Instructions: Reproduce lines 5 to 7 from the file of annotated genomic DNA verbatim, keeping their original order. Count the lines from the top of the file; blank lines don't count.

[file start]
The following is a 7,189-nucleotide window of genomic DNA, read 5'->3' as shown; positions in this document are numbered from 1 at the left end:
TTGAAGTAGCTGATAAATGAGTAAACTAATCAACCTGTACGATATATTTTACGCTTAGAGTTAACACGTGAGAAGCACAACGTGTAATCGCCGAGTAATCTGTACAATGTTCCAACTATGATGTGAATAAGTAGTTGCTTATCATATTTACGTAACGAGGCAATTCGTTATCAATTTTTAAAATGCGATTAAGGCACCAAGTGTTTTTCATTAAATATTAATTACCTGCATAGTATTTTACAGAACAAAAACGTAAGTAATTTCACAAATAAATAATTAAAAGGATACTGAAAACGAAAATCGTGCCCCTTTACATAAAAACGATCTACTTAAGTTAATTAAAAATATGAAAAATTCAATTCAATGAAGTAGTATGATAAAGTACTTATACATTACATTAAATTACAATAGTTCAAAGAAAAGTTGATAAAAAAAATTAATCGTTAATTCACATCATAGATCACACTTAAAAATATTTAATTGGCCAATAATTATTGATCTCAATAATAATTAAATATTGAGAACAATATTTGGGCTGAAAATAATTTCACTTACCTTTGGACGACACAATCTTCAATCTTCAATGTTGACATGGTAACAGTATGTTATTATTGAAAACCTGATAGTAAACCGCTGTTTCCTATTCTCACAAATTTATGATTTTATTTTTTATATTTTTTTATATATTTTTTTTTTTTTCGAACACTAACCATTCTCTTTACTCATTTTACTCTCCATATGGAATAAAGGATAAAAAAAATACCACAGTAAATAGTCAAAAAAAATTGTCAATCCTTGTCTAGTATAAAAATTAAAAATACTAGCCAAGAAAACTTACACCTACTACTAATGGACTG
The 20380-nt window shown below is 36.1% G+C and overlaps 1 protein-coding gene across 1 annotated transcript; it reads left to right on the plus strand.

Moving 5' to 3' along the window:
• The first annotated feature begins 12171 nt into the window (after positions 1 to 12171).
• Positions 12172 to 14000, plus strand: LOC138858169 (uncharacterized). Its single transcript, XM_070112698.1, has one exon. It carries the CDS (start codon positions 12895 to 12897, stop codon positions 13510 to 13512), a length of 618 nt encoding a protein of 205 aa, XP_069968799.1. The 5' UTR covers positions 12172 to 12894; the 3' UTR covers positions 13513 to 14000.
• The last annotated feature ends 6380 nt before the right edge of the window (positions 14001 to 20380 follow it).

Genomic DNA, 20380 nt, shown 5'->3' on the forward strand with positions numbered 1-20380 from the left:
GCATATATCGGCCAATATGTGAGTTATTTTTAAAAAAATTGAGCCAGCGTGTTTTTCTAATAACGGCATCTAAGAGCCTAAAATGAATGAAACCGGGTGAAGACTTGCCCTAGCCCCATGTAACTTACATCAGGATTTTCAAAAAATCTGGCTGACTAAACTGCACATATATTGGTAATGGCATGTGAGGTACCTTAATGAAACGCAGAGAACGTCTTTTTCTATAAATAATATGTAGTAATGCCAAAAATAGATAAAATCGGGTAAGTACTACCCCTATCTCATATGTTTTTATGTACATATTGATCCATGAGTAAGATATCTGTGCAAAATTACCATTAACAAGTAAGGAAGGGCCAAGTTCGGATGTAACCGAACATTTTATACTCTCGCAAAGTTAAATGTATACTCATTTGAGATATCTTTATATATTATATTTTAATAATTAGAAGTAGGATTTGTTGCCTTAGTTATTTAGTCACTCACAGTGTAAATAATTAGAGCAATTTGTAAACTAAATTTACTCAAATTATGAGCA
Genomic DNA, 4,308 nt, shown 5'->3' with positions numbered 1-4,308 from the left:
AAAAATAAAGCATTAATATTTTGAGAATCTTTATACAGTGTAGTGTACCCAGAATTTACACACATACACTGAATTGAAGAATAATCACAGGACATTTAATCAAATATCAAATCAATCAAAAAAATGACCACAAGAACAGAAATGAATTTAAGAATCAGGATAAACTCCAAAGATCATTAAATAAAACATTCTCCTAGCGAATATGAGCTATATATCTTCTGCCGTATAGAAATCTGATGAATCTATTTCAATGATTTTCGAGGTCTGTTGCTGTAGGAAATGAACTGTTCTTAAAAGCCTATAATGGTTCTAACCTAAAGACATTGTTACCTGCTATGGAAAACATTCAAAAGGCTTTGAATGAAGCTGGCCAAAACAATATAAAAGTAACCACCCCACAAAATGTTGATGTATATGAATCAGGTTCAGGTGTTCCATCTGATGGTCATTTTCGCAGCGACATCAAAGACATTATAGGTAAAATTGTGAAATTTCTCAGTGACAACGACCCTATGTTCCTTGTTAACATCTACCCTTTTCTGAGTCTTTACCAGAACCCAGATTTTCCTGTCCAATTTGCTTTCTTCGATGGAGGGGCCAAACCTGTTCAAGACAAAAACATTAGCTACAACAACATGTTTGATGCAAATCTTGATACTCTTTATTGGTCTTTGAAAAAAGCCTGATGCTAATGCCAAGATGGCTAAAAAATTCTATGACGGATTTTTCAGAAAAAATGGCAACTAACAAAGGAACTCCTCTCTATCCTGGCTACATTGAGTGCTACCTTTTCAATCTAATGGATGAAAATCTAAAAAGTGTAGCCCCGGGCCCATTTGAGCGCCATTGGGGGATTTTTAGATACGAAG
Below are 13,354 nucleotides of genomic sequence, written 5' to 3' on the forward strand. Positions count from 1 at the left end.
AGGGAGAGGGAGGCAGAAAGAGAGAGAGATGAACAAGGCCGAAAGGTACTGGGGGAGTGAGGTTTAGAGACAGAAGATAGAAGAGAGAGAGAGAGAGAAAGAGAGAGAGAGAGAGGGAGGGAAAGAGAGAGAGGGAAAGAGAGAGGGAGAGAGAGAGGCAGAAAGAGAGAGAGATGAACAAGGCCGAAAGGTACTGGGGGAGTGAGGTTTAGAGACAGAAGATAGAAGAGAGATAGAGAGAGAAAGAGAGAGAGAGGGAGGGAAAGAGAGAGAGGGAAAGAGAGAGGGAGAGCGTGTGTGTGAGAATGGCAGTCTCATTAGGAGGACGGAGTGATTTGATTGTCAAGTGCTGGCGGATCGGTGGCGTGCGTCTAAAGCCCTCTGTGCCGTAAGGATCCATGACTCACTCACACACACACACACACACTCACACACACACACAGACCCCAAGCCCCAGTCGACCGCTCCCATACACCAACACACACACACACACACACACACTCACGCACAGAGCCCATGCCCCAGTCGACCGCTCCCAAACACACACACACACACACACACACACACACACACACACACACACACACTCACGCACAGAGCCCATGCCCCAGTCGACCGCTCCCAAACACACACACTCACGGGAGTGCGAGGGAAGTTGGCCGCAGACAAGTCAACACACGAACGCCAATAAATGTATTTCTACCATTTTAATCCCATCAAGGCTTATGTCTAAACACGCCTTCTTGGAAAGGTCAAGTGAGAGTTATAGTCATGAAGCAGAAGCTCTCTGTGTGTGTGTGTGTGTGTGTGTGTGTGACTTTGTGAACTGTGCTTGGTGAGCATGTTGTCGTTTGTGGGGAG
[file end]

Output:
• The first annotated feature begins 12171 nt into the window (after positions 1 to 12171).
• Positions 12172 to 14000, plus strand: LOC138858169 (uncharacterized). Its single transcript, XM_070112698.1, has one exon. It carries the CDS (start codon positions 12895 to 12897, stop codon positions 13510 to 13512), a length of 618 nt encoding a protein of 205 aa, XP_069968799.1. The 5' UTR covers positions 12172 to 12894; the 3' UTR covers positions 13513 to 14000.
• The last annotated feature ends 6380 nt before the right edge of the window (positions 14001 to 20380 follow it).